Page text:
A story about Python... sort of

Ben Finney bignose-hates-spam at and-zip-does-too.com.au
Mon Jul 7 06:34:21 CEST 2003


On Mon, 07 Jul 2003 03:27:04 GMT, Russell Reagan wrote:
> I agree that it is not good to worry about optimization prematurely,
> but computer chess might be a bit of a unique area.

I am extremely skeptical of any statement like this.  *Everyone* thinks
their area is a unique exception to the guidelines.

The area in which one chooses to specialise is fascinating, and one
spends a lot of happy time exploring its unfathomable complexities.  It
is a hideously common mistake to extrapolate, from this, that the area
whose complexities you know in detail is therefore more complex than
others, and thus exempt from the guidelines.  It is then a very small
step to assume a priori that it *is* an exception, in this one unique
area.

I'm not saying yours is not, but you'd better prove that "might be"
before it becomes "let's assume it is".

> This is also why OOP might not be of much use for chess programming.

Programming in Python doesn't necessitate OOP; one can make use of the
rich data structures as is while being happily procedural.

> There is really not a lot you can do to improve [position evaluation]
> short of starting over from scratch and creating your data structures
> in such a way as to exploit lots of low level tricks.

Sounds like you're already focusing in the right area.  Make smart data,
so that the code can be dumb.  The advantage is that you can write dumb
code in most any language -- so you can choose Python if you want to
prototype your smart data structures.

And, who knows, your data structures may be so well designed that your
dumb Python code is good enough, except just in this little bit here
that needs to be tweaked in C.

>> at least you've debugged a working algorithm, and can treat it as
>> pseudocode for the port to C.
>
> It sounds like you're thinking, "I'll just implement this python
> program in C/C++, and then it will be faster," but I'm not sure that
> is the case.

I was referring more to algorithms rather than entire programs, since
they are more often at a "module" level, but in essence, yes.  Once you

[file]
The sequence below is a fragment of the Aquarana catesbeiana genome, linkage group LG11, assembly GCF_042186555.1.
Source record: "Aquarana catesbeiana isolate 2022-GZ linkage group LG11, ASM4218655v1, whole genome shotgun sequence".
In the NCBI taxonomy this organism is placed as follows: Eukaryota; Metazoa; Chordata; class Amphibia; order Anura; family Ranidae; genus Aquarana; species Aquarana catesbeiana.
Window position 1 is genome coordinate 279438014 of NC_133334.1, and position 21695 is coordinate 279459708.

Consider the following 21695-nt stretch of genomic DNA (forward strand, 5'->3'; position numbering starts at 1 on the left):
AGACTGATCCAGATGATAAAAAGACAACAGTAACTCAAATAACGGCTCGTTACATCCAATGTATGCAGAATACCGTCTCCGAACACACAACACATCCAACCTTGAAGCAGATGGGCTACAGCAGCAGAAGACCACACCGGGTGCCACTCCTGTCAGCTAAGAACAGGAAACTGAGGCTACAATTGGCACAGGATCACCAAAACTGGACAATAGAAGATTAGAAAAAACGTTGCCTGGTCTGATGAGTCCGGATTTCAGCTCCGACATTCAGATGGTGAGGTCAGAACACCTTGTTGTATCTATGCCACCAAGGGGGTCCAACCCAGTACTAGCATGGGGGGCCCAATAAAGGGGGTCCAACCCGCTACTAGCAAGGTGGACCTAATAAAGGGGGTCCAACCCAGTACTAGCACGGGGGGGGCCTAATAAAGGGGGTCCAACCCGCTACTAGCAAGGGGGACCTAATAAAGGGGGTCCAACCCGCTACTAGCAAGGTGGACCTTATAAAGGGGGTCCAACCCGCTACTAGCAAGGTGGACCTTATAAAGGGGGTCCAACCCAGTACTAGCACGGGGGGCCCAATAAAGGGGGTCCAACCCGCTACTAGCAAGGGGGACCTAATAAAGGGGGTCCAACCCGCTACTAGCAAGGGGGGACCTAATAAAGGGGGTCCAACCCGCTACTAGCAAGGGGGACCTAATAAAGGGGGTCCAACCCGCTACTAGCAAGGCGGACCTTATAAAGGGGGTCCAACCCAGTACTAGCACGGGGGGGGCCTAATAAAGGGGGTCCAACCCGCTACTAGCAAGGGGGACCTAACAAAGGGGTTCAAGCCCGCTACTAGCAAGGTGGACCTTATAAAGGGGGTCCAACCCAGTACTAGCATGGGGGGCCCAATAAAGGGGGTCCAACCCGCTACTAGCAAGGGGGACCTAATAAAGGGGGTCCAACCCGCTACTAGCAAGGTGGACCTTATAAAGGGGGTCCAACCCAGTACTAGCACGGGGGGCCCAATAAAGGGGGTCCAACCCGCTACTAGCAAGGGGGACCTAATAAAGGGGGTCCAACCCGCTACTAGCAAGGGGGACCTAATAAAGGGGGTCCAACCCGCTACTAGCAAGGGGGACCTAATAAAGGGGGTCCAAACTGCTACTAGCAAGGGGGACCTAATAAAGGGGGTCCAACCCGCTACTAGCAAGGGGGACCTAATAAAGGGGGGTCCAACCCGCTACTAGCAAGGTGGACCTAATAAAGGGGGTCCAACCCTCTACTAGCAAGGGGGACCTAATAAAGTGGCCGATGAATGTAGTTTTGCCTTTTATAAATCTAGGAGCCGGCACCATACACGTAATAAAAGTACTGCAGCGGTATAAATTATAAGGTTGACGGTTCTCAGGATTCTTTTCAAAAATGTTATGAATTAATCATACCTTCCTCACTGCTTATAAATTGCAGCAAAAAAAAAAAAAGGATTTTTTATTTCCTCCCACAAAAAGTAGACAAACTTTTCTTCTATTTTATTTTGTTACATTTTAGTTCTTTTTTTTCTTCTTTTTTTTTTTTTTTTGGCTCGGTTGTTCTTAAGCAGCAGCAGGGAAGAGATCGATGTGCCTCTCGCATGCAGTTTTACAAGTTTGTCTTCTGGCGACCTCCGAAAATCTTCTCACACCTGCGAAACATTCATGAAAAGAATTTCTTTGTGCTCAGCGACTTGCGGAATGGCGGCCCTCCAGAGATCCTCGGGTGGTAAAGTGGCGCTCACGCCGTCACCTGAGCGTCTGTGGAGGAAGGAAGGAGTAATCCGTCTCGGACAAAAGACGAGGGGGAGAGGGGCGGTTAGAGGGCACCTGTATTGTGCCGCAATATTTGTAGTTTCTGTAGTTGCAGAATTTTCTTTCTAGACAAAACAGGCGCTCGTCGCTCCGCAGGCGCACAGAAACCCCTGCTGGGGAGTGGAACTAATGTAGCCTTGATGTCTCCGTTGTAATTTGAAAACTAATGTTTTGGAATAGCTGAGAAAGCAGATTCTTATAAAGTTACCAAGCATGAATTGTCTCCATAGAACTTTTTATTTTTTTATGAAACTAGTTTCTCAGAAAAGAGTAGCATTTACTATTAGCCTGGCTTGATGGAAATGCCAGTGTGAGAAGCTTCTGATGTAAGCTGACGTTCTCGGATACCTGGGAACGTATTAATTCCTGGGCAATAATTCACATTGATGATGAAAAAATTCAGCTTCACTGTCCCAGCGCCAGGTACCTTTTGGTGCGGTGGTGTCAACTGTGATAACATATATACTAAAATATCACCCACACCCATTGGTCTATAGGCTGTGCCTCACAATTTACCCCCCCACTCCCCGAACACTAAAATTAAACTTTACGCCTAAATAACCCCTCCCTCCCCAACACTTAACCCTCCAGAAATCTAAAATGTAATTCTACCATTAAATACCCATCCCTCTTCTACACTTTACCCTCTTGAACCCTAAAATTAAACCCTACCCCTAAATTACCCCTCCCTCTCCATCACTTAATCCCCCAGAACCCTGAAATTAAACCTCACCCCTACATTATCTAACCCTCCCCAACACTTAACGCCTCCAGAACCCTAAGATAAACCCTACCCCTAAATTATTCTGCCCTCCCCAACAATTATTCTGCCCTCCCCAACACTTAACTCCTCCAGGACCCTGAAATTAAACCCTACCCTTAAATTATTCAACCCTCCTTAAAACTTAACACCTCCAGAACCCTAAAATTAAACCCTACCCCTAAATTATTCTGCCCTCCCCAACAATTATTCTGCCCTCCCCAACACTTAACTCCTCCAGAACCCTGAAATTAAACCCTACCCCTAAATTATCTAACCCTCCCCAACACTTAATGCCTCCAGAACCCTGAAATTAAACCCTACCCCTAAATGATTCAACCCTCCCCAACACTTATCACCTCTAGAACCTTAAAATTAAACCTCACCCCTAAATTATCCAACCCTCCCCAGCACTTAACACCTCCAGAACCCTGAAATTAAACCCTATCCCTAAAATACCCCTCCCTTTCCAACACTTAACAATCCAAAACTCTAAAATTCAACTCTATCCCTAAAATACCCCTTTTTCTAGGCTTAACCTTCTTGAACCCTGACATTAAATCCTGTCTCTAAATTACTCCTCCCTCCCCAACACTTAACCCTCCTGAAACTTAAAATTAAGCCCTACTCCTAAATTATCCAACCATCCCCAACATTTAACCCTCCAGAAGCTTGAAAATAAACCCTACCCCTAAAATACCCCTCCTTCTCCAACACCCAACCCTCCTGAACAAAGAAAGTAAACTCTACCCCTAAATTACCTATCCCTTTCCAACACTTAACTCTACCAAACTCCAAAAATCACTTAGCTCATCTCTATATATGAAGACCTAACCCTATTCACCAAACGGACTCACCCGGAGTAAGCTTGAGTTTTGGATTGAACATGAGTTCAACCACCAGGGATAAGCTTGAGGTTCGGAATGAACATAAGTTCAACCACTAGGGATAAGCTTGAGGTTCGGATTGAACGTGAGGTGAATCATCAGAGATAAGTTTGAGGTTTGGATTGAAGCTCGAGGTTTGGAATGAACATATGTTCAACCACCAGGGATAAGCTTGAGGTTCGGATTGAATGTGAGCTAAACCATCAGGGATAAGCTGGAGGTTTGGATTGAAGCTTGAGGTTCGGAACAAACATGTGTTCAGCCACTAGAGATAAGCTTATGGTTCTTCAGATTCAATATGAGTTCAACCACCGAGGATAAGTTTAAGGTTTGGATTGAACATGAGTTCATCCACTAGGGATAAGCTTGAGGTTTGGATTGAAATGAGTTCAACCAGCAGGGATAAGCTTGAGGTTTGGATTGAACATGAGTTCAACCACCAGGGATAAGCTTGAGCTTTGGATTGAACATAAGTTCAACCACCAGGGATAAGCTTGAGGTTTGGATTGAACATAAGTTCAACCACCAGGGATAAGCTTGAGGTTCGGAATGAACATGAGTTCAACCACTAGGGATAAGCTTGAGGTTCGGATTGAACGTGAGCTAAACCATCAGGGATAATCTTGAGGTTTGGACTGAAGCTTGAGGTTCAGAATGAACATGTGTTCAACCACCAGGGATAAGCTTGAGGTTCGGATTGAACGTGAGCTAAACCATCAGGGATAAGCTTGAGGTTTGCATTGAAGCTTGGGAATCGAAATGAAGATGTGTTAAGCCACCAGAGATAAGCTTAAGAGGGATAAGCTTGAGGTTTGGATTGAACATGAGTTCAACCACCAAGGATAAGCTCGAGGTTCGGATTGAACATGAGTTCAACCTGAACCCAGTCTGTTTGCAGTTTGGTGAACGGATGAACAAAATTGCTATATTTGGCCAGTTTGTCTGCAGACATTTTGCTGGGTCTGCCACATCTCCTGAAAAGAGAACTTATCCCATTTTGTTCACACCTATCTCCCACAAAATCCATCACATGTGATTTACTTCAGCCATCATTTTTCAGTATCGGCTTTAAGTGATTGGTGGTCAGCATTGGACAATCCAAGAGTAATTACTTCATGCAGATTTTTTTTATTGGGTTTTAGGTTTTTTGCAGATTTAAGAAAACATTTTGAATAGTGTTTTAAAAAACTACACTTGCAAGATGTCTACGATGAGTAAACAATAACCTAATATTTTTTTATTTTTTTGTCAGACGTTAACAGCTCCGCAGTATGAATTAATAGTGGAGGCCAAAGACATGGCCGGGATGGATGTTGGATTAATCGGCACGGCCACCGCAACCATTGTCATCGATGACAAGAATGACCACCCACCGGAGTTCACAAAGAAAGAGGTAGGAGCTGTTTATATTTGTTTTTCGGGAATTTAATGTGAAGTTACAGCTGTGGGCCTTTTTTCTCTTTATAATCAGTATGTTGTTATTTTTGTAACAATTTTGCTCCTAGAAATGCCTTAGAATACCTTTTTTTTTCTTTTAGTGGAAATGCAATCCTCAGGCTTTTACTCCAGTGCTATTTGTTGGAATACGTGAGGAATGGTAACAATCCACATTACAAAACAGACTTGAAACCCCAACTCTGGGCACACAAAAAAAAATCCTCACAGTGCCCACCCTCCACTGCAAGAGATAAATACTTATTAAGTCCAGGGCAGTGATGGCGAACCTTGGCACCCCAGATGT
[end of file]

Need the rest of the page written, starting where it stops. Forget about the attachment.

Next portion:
decide you've made the algorithm as fast as it can be while remaining
implemented in readable Python, that's the point to think about
re-implementing the algorithm in C.

> Sure it will be faster, but probably still pretty slow.

This is the assumption that will trip you up and cause you to optimise
prematurely.  Do *not* assume you know exactly where your program will
be slow until you see it working and profiled, or which parts will be
best implemented in C.

> Making a really fast chess program would require changing the data
> structures significantly, and I'm not sure what use the python code
> would be after you made a big overhaul of the data representations.

Again, make the data structures smart and you can manipulate them in
dumb code written in Python or C.

> What do you think? I may be way off. Maybe I'm putting too much
> emphasis on speed.

It's understandable, given that the focus on chess-playing programs is
mostly on finding ways to make them go faster or do more in the same
time.  But if you want to implement a program in Python, don't make any
assumptions about where it is slow.

Much of the Python core is *already optimised* in C libraries, so
attempting to optimise before profiling is doubly foolish.  One of
PYthon's strengths is rich data structures, that work very fast under
most all conditions because their implementation is smart.

Take advantage of Python's powerful types when you design your own smart
data; but start with the simple algorithms and tweak them only when they
prove to be slow in Python.

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